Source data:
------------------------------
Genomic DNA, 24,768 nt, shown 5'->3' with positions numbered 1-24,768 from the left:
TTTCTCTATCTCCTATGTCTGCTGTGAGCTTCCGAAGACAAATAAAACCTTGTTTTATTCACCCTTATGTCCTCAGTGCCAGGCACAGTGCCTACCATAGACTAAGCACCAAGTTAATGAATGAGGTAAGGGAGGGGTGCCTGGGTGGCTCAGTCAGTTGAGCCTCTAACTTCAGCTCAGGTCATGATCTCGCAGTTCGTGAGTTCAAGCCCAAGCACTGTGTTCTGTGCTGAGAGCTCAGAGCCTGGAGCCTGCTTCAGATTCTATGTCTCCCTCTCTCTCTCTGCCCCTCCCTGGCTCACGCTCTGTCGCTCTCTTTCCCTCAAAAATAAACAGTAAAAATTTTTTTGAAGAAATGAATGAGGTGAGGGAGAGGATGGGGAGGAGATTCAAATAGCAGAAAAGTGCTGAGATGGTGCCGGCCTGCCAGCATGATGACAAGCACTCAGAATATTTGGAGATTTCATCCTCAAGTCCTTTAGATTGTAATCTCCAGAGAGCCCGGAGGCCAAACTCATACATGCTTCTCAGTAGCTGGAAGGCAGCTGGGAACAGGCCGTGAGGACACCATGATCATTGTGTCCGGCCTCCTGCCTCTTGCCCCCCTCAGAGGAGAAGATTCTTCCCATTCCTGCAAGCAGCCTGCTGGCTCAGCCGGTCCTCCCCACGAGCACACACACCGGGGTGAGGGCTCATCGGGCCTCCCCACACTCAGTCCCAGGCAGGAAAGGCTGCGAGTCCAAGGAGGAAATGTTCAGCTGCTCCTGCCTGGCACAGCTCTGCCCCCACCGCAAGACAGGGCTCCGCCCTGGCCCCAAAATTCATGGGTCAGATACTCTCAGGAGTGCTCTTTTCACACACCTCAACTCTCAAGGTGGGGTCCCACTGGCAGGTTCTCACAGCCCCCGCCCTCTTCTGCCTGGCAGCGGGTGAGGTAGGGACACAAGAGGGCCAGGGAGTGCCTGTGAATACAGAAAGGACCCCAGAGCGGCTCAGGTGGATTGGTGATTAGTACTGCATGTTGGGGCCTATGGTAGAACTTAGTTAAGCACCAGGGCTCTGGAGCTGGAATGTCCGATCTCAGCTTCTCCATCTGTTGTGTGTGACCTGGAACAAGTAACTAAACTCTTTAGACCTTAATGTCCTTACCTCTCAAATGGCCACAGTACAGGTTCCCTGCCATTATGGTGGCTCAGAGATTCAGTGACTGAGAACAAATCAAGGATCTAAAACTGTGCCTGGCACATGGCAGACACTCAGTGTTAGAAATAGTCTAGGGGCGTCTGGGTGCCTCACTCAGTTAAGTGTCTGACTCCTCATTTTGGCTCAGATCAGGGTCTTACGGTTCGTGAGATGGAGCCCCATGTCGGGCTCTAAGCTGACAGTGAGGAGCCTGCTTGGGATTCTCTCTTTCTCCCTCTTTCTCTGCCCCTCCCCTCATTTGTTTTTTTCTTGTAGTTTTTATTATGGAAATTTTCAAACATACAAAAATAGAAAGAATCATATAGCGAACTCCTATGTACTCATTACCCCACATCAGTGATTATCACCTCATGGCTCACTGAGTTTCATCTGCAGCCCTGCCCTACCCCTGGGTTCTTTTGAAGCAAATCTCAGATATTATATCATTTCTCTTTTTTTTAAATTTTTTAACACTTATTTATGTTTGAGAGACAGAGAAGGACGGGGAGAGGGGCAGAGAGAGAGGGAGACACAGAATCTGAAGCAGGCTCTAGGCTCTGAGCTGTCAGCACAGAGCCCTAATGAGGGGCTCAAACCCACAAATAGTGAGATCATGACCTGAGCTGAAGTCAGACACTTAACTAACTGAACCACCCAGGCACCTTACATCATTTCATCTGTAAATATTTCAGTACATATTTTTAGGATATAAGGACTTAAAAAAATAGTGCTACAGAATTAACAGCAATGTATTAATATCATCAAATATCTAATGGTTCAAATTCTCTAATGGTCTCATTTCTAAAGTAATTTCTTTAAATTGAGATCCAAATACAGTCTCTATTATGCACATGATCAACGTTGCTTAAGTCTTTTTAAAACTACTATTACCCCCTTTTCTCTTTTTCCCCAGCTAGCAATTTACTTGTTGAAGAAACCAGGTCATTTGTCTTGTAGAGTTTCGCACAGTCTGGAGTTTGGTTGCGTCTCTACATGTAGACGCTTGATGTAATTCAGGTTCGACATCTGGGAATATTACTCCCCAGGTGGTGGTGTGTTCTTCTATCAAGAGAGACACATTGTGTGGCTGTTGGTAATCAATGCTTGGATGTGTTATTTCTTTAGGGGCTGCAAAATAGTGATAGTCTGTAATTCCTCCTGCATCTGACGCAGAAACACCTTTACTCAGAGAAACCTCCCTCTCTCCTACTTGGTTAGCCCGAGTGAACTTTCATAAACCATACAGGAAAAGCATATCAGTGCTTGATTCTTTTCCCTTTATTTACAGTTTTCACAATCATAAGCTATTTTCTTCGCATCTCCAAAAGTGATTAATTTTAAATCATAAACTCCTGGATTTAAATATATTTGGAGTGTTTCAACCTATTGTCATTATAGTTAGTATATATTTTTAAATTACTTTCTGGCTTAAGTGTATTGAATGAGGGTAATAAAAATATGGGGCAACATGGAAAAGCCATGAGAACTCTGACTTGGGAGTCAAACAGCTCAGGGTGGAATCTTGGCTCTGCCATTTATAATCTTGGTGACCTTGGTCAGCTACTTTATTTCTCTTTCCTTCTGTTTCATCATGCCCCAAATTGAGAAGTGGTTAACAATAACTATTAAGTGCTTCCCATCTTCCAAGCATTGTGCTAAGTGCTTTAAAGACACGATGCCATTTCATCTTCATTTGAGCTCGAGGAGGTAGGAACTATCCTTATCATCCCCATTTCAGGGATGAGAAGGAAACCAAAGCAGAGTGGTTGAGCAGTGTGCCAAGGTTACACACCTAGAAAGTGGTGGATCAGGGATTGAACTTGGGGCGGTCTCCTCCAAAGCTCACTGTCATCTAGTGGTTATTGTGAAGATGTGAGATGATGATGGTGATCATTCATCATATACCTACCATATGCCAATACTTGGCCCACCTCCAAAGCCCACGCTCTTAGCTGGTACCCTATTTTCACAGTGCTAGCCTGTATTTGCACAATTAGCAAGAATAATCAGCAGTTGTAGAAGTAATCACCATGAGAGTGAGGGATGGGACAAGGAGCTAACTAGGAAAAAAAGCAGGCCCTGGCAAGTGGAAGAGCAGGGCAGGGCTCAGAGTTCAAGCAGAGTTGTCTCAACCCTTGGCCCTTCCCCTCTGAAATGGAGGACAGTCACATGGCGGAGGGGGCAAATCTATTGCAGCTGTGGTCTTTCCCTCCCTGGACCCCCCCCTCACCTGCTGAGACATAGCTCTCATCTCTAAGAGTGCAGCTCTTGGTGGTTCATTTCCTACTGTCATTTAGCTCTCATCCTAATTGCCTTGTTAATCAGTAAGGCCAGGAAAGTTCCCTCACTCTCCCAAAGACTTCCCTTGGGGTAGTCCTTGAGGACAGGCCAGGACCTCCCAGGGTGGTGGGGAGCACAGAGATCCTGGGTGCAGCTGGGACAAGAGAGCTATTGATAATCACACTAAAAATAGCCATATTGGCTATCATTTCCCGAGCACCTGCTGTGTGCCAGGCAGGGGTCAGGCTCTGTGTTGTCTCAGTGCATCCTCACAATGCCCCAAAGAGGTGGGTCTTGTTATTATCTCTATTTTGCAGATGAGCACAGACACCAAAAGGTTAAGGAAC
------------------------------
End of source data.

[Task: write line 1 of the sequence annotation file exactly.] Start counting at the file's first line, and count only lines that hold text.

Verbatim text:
Genomic DNA, 24,768 nt, shown 5'->3' with positions numbered 1-24,768 from the left: